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The viral impact (Part II of II)

Come mid-March the supply shortage will be felt, but as we stated earlier the epidemic has had little impact on car sales during February for example. Many analysts get paid handsomely to forecast sales figures in tough times like these. The latest figures for total U.S. new car sales in 2020 have been lowered to 16.6 million. For reference, last year approximately 17 million were moved. The problem for the U.S. however could be exacerbated for several reasons. First, if China is unable to get things under control the shortage in parts will invariably have a deleterious impact on U.S. production. Nearly every American plant relies one way or another on some Chinese parts. Second, parts that arrive from other trading partners could slow mainly because many of them depend on the Chinese for things like bolts, nuts and other parts.

On the buy side, American buyers will certainly be more cautious in terms of going out to buy at dealerships as the virus spreads and more and more quarantines are ordered. And finally, the stock market, the stock market, the stock market. It all comes back to the market and a plunging market could trigger a disastrous meltdown that would invariably restrain U.S. sales. One area that has already displayed a slowdown is fleet purchases by rental-car companies. The lag in travel is affecting demand for rentals and this will definitely get worse sooner than later.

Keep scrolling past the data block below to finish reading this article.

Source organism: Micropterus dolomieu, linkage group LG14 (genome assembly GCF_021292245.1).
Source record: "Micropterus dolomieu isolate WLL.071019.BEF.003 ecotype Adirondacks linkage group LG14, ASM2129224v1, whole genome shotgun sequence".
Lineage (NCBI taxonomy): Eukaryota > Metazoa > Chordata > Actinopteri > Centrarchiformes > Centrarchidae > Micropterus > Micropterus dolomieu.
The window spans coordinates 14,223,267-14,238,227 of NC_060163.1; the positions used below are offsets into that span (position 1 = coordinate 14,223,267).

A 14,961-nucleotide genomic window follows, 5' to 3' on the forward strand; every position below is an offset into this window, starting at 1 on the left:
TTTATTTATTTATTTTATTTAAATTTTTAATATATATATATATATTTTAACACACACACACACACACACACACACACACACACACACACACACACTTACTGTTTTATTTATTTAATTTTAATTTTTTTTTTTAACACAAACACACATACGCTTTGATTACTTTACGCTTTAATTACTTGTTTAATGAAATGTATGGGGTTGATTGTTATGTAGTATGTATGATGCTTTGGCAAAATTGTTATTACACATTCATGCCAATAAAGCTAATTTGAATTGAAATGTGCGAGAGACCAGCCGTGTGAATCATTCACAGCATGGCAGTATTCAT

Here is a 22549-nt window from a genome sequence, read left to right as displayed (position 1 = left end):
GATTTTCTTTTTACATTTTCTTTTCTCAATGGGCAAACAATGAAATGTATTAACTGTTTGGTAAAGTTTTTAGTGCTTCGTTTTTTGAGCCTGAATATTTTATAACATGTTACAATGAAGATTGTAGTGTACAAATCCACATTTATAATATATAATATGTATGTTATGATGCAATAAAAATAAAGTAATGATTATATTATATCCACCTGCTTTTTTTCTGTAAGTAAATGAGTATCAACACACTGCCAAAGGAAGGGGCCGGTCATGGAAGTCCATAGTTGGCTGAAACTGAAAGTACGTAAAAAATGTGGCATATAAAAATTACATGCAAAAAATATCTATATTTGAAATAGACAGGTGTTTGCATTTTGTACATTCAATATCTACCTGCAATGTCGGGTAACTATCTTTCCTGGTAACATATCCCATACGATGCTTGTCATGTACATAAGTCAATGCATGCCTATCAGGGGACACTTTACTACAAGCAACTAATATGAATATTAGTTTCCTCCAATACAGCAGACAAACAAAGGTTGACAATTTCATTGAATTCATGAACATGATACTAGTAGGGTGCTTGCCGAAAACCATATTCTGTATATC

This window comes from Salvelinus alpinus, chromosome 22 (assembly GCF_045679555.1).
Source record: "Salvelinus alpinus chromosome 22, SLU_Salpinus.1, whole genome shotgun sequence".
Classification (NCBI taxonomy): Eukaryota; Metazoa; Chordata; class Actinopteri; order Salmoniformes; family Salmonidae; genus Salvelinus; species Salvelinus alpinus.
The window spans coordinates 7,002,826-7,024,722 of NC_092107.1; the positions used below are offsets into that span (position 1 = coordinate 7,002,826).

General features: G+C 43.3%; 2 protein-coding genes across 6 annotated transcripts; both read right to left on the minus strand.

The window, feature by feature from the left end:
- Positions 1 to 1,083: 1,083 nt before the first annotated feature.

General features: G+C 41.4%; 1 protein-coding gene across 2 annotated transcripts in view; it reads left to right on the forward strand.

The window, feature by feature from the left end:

Coronavirus is slowing in China. However, it is picking up around the world. At the time your loyal scribe is writing there are 122,399 total confirmed cases. 80,921 are concentrated in China with Italy coming in second, but a far second with 12,462. Roughly 4,552 deaths have been confirmed, but 66,687 have recovered. This last number does not get publicized all that much and is important to keep in mind.

Tough times for all, please stay safe, maintain a low profile and we’ll hopefully all make it through this. Protection Status

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